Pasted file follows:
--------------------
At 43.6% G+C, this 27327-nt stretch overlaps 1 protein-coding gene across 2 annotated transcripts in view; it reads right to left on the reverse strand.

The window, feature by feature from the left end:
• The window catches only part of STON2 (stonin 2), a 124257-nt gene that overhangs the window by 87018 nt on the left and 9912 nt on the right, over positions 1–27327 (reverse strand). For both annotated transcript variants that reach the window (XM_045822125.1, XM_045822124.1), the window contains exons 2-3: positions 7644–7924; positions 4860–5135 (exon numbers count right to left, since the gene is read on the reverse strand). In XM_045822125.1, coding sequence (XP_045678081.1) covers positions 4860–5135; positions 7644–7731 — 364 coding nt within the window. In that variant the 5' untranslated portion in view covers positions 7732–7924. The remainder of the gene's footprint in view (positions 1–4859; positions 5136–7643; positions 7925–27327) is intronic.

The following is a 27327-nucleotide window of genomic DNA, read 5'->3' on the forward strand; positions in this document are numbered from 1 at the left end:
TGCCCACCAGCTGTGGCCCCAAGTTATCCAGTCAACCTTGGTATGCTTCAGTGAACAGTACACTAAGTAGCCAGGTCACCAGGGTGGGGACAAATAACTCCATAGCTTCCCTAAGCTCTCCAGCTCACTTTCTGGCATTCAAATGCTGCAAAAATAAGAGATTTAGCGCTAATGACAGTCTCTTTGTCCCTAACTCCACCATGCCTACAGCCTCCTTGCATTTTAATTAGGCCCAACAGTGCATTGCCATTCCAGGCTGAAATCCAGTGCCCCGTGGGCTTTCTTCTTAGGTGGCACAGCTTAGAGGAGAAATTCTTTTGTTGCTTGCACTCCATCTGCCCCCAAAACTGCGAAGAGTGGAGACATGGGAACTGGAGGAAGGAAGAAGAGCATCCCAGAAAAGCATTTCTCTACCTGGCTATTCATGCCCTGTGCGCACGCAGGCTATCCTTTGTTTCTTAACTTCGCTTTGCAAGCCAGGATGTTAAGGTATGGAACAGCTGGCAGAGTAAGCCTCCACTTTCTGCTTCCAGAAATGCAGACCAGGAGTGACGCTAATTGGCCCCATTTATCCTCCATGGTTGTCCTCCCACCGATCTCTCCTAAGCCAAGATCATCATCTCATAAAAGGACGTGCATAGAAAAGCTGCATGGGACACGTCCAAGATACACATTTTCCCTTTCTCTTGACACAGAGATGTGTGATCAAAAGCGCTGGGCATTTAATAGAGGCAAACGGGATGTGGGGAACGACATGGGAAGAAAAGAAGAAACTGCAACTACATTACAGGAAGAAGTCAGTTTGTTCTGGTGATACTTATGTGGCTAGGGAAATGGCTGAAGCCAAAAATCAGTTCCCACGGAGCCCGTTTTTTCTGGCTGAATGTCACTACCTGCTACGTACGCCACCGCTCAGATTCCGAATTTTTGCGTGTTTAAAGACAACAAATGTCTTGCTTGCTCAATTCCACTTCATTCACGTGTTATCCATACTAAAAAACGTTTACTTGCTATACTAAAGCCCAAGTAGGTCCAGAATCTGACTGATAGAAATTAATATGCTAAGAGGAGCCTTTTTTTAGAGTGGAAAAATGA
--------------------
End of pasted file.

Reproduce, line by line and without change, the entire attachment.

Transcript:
At 43.6% G+C, this 27327-nt stretch overlaps 1 protein-coding gene across 2 annotated transcripts in view; it reads right to left on the reverse strand.

The window, feature by feature from the left end:
• The window catches only part of STON2 (stonin 2), a 124257-nt gene that overhangs the window by 87018 nt on the left and 9912 nt on the right, over positions 1–27327 (reverse strand). For both annotated transcript variants that reach the window (XM_045822125.1, XM_045822124.1), the window contains exons 2-3: positions 7644–7924; positions 4860–5135 (exon numbers count right to left, since the gene is read on the reverse strand). In XM_045822125.1, coding sequence (XP_045678081.1) covers positions 4860–5135; positions 7644–7731 — 364 coding nt within the window. In that variant the 5' untranslated portion in view covers positions 7732–7924. The remainder of the gene's footprint in view (positions 1–4859; positions 5136–7643; positions 7925–27327) is intronic.

The following is a 27327-nucleotide window of genomic DNA, read 5'->3' on the forward strand; positions in this document are numbered from 1 at the left end:
TGCCCACCAGCTGTGGCCCCAAGTTATCCAGTCAACCTTGGTATGCTTCAGTGAACAGTACACTAAGTAGCCAGGTCACCAGGGTGGGGACAAATAACTCCATAGCTTCCCTAAGCTCTCCAGCTCACTTTCTGGCATTCAAATGCTGCAAAAATAAGAGATTTAGCGCTAATGACAGTCTCTTTGTCCCTAACTCCACCATGCCTACAGCCTCCTTGCATTTTAATTAGGCCCAACAGTGCATTGCCATTCCAGGCTGAAATCCAGTGCCCCGTGGGCTTTCTTCTTAGGTGGCACAGCTTAGAGGAGAAATTCTTTTGTTGCTTGCACTCCATCTGCCCCCAAAACTGCGAAGAGTGGAGACATGGGAACTGGAGGAAGGAAGAAGAGCATCCCAGAAAAGCATTTCTCTACCTGGCTATTCATGCCCTGTGCGCACGCAGGCTATCCTTTGTTTCTTAACTTCGCTTTGCAAGCCAGGATGTTAAGGTATGGAACAGCTGGCAGAGTAAGCCTCCACTTTCTGCTTCCAGAAATGCAGACCAGGAGTGACGCTAATTGGCCCCATTTATCCTCCATGGTTGTCCTCCCACCGATCTCTCCTAAGCCAAGATCATCATCTCATAAAAGGACGTGCATAGAAAAGCTGCATGGGACACGTCCAAGATACACATTTTCCCTTTCTCTTGACACAGAGATGTGTGATCAAAAGCGCTGGGCATTTAATAGAGGCAAACGGGATGTGGGGAACGACATGGGAAGAAAAGAAGAAACTGCAACTACATTACAGGAAGAAGTCAGTTTGTTCTGGTGATACTTATGTGGCTAGGGAAATGGCTGAAGCCAAAAATCAGTTCCCACGGAGCCCGTTTTTTCTGGCTGAATGTCACTACCTGCTACGTACGCCACCGCTCAGATTCCGAATTTTTGCGTGTTTAAAGACAACAAATGTCTTGCTTGCTCAATTCCACTTCATTCACGTGTTATCCATACTAAAAAACGTTTACTTGCTATACTAAAGCCCAAGTAGGTCCAGAATCTGACTGATAGAAATTAATATGCTAAGAGGAGCCTTTTTTTAGAGTGGAAAAATGA